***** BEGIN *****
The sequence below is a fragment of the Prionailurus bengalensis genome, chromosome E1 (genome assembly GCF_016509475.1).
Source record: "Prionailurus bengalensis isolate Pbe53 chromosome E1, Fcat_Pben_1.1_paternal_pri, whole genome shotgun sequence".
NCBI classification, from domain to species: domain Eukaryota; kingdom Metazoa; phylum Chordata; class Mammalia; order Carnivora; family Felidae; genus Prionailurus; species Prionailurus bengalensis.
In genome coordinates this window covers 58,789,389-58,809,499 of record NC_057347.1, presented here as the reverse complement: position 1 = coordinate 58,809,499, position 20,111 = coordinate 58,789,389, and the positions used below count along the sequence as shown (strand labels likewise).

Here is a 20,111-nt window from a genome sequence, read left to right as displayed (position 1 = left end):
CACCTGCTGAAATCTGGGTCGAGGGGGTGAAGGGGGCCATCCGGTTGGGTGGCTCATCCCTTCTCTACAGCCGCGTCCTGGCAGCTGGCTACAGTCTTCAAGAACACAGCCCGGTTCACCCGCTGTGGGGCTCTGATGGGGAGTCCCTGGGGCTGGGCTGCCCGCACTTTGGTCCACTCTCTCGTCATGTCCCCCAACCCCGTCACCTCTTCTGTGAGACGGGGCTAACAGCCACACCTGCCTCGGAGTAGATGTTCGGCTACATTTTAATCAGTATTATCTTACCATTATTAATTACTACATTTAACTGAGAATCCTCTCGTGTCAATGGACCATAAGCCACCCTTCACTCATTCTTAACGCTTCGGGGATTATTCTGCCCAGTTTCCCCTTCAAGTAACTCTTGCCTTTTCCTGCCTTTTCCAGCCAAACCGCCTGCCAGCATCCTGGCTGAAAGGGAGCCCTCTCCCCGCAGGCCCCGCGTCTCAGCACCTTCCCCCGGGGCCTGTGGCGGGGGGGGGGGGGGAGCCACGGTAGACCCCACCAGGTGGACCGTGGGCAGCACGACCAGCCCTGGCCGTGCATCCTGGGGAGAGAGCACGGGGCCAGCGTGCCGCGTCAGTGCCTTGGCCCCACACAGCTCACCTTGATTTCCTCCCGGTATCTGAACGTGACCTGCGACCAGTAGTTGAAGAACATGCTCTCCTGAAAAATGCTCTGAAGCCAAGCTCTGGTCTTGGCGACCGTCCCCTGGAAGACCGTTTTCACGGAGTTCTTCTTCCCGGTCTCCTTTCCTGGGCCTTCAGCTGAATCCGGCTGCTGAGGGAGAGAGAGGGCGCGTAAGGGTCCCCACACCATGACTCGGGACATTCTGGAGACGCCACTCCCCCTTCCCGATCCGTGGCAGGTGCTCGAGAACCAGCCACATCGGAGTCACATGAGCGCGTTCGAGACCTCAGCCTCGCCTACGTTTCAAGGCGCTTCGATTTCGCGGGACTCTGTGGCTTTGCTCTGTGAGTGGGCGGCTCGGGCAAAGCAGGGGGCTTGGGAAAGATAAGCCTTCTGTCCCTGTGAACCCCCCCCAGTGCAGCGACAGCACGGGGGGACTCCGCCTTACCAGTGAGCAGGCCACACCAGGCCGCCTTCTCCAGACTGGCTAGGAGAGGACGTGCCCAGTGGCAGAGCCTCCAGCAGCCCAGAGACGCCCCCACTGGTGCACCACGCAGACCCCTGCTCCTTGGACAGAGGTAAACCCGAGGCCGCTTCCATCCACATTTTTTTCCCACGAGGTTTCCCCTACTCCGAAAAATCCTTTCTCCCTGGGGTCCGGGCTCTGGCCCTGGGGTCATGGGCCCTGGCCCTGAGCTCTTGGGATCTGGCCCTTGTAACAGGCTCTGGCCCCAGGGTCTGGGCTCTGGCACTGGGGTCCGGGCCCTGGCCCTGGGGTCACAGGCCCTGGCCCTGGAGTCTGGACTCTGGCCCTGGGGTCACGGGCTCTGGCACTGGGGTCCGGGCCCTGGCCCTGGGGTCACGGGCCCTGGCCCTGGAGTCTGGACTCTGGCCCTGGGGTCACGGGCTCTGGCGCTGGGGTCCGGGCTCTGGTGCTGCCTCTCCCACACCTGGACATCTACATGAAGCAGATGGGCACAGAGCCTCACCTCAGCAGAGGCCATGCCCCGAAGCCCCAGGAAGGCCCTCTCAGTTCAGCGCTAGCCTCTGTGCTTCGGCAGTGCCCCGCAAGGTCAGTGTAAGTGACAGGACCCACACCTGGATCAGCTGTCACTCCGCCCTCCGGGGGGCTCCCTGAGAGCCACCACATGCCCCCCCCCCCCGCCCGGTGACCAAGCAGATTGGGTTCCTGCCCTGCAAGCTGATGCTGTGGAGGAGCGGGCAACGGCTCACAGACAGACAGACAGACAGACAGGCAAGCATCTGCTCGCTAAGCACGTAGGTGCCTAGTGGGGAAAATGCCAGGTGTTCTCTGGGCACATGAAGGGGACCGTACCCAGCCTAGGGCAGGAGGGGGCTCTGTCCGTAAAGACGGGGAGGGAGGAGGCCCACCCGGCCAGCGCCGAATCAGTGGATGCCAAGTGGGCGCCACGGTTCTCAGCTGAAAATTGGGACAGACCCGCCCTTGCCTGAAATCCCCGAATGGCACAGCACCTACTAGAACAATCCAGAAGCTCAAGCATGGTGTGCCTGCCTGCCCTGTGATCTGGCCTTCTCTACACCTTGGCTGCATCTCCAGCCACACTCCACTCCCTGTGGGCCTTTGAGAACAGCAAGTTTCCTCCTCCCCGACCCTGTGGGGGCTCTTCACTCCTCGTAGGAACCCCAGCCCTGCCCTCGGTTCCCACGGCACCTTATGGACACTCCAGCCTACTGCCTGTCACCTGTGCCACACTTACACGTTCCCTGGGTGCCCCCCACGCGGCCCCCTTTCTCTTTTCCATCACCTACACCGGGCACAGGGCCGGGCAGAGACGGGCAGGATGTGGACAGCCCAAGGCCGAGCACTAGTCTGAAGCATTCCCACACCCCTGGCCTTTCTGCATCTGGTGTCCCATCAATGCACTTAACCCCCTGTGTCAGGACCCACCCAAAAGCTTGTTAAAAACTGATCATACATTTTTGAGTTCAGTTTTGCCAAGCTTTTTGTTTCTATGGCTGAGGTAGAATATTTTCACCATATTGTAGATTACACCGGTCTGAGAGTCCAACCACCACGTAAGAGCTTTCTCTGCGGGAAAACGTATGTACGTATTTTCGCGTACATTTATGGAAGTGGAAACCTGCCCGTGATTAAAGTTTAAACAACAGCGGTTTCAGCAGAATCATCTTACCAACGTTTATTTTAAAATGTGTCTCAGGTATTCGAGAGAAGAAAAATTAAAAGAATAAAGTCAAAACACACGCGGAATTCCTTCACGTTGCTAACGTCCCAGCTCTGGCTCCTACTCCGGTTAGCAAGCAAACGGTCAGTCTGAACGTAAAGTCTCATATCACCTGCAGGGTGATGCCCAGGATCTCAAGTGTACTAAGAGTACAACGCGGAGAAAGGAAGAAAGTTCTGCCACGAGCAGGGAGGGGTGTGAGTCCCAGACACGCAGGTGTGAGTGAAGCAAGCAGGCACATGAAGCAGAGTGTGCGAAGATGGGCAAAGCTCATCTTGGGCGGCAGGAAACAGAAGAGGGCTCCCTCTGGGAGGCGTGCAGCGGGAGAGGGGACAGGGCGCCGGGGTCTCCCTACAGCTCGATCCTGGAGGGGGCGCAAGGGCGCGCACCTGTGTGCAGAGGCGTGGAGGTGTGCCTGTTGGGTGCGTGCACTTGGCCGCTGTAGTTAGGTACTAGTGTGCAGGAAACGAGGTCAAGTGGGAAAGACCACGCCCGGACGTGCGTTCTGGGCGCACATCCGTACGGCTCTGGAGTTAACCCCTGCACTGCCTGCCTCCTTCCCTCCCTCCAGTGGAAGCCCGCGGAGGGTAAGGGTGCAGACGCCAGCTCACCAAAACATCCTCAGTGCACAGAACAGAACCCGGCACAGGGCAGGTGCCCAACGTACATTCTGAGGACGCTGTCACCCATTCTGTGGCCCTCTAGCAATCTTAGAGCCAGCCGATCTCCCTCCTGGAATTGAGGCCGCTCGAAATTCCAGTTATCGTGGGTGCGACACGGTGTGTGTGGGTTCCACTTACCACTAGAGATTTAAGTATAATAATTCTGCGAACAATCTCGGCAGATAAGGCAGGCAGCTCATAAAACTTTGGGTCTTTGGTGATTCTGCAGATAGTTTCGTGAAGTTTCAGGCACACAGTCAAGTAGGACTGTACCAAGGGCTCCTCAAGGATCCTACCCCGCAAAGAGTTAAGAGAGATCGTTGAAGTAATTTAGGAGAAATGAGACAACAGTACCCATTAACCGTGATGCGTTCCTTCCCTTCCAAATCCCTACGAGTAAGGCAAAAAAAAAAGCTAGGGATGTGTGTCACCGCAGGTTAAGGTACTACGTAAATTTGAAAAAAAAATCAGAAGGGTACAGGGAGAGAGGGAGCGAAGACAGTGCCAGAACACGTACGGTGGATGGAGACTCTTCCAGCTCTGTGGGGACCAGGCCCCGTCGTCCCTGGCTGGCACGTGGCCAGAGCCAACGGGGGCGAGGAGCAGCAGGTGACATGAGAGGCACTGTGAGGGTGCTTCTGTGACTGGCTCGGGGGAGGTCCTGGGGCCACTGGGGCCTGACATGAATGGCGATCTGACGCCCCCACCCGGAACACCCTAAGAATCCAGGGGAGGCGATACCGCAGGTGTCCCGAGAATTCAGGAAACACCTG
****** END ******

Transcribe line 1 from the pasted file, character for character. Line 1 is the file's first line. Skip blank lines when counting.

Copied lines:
The sequence below is a fragment of the Prionailurus bengalensis genome, chromosome E1 (genome assembly GCF_016509475.1).